Anger in particular is an emotion that is often about control. When we experience anger, our body may be telling us that we feel as though things are out of our control, or that we have been violated in some way. Anger can motivate us to try to establish control (or a sense of control) over a situation. Given this function of anger, it makes sense that a person with PTSD may often experience anger.

The experience of a traumatic event can make you feel violated or constantly unsafe. It may also make you feel as though you have little control over your life. In addition, the symptoms of PTSD can give you the sense that danger is all around and there is no escape. The extreme fluctuations of internal experience among people with PTSD (for example, constantly fluctuating between emotional numbing and intense anxiety) may also make you experience your inner life as chaotic and out of control. Considering these symptoms, it seems completely understandable that you may experience anger, as your body is attempting to communicate to you that things feel out of our control.

Even though anger is a very valid emotion, according to Seeking Safety, a well-known treatment for people with PTSD and substance use problems developed by Dr. Lisa Najavits, it has the potential to be used either constructively or destructively.

Constructive Anger

In Seeking Safety, Dr. Lisa Najavits describes constructive anger as anger that can be healing. Constructive anger is often not as strong as destructive anger. It is also something that can be explored or examined to help you better understand your situation, other people, and yourself. Further, for anger to be constructive, a person must also be aware of that anger. Finally, constructive anger is something that is managed appropriately. To do so, you have to recognize your own needs and the needs of others.

As an example of constructive anger, let’s say that a friend cancels an important lunch date with you at the last minute. By approaching your anger and listening to what it is telling you, you might be motivated to talk to your friend about how you were upset by the last-minute cancellation and come up with ways to make sure that it doesn’t happen again. The anger in this situation is being used to take control over the situation and maintain your self-respect.

Destructive Anger:

Destructive anger causes harm, according to Dr. Lisa Najavits in Seeking Safety. This is anger that is responded to in an unhealthy way. For example, a person may act out aggressively towards others. The anger might also be turned inward, resulting in deliberate self-harm or substance use.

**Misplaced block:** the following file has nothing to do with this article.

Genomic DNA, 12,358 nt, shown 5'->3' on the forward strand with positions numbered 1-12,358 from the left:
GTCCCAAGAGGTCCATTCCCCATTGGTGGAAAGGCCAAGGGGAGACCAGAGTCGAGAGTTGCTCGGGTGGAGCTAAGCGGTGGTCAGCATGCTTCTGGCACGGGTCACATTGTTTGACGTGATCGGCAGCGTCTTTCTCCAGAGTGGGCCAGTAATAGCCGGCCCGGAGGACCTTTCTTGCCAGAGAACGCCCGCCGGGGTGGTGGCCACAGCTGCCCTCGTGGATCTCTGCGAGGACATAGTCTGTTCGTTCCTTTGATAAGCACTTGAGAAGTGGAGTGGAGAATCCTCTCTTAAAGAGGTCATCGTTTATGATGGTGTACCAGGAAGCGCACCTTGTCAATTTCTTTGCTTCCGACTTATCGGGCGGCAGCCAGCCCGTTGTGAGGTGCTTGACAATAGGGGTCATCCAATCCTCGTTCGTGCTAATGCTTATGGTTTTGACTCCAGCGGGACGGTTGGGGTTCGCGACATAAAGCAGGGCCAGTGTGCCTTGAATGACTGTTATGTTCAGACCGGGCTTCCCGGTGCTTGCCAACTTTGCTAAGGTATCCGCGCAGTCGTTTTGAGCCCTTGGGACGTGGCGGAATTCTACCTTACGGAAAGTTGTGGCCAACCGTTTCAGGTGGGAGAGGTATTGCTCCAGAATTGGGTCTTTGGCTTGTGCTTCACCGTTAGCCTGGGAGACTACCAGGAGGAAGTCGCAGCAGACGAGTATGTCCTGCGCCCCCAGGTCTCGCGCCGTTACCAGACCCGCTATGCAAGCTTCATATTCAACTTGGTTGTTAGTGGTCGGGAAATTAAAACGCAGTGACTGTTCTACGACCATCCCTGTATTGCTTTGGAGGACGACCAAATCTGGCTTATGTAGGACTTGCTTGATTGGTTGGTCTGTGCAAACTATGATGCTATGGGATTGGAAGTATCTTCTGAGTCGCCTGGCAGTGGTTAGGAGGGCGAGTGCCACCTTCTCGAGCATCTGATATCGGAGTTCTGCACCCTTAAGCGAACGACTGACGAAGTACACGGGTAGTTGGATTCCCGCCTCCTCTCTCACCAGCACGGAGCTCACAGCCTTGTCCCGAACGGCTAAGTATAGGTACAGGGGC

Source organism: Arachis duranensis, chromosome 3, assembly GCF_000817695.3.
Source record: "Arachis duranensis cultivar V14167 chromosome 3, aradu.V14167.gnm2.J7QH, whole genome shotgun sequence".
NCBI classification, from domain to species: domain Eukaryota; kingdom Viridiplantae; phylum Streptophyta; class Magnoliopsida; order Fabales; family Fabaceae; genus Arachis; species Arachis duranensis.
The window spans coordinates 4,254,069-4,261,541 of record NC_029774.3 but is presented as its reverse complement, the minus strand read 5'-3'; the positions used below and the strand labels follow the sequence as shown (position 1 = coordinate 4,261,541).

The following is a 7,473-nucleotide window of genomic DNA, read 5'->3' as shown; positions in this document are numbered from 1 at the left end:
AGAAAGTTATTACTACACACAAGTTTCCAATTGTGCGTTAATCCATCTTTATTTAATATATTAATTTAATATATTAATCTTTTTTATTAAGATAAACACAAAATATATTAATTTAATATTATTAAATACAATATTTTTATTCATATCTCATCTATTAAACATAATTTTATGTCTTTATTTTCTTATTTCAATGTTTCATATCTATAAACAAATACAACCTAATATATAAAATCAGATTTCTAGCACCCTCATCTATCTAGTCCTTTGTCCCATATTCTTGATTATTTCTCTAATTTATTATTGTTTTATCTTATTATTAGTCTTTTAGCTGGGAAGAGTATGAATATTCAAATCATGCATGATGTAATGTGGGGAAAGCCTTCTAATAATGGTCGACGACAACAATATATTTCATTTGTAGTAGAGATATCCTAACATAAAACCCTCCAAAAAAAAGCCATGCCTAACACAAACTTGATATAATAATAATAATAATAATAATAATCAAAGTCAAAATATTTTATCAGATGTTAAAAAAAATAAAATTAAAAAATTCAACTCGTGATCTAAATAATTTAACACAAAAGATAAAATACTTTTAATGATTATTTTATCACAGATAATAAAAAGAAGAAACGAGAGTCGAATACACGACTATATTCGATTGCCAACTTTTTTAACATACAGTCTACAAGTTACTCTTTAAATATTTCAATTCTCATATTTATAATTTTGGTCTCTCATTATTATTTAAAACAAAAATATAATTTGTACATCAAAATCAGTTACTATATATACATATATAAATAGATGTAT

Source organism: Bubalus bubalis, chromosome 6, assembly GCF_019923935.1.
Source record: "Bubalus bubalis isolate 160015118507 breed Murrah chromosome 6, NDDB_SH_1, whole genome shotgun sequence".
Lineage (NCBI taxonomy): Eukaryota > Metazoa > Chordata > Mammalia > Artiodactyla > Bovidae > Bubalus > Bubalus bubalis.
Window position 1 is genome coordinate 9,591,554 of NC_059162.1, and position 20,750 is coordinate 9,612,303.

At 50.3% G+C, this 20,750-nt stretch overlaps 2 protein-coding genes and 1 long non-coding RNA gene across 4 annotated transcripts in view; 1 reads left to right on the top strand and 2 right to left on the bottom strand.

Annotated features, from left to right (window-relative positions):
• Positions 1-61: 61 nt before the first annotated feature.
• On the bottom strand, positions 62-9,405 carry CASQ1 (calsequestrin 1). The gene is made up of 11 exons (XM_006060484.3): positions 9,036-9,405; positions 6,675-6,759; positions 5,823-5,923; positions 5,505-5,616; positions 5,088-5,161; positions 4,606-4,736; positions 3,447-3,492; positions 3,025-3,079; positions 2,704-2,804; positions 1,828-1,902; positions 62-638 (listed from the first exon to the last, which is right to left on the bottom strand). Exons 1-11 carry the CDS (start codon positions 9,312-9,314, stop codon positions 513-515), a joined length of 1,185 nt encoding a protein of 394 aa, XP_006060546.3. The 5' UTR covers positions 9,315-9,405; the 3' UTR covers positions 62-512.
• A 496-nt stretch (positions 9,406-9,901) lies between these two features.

Destructive anger is also often very frequent and/or strong. It may also be something that the person is unaware of or something that the person has suppressed or tried to avoid. When anger (as well as other emotions) are not attended to, the emotion often builds in strength and can increase the likelihood that it would be expressed in an unhealthy manner.

Destructive anger may work very well in the short-term by releasing tension; however, it is associated with long-term negative consequences. For example, if you were to respond to your friend (from the example above) by yelling at him or cutting off all ties with him, you could lose a friendship and an important source of social support. If you took the anger out on yourself, you wouldn’t learn how to adequately cope with the situation, increasing the likelihood that it would occur again in the future.

Managing Your Anger:

Anger can be a difficult emotion to manage, especially for someone with PTSD. However, if you can listen to your anger and attempt to connect with the information that it is giving you, you can learn how to better respond to your environment. In addition, better understanding why the anger is there may make it feel less chaotic and unpredictable.

There are a number of healthy ways of managing anger (as well as other emotions). For example, self-soothing skills can be very helpful. Taking a time-out can also be helpful. Finally, seeking out social support can also be an effective way of responding to anger. Other emotion regulation strategies that may be helpful for anger are discussed here. Seeking Safety also includes a number of ways of coping with anger (as well as other symptoms of PTSD).

It is important to remember that if you have been pushing down your anger for some time, it may initially feel very uncomfortable to approach it. The anger may feel very intense or out of control. However, the more you approach your anger, listen to it, and respond to it in a healthy way, the more your tolerance for anger will increase, and the long-term negative consequences of not dealing with anger will decrease.

youtube

Record number of drone pilots quit jobs, cite PTSD & mental health issues

4

Didn’t realize my platoon was worrying about me. I was lost in thought of a lot of things and my Sgt. Decided to take these pics… Said he want to shower that no one comes home scar free… 3 hours… 54 minutes just… Thinking and fighting a war in my head…. All alone in my head…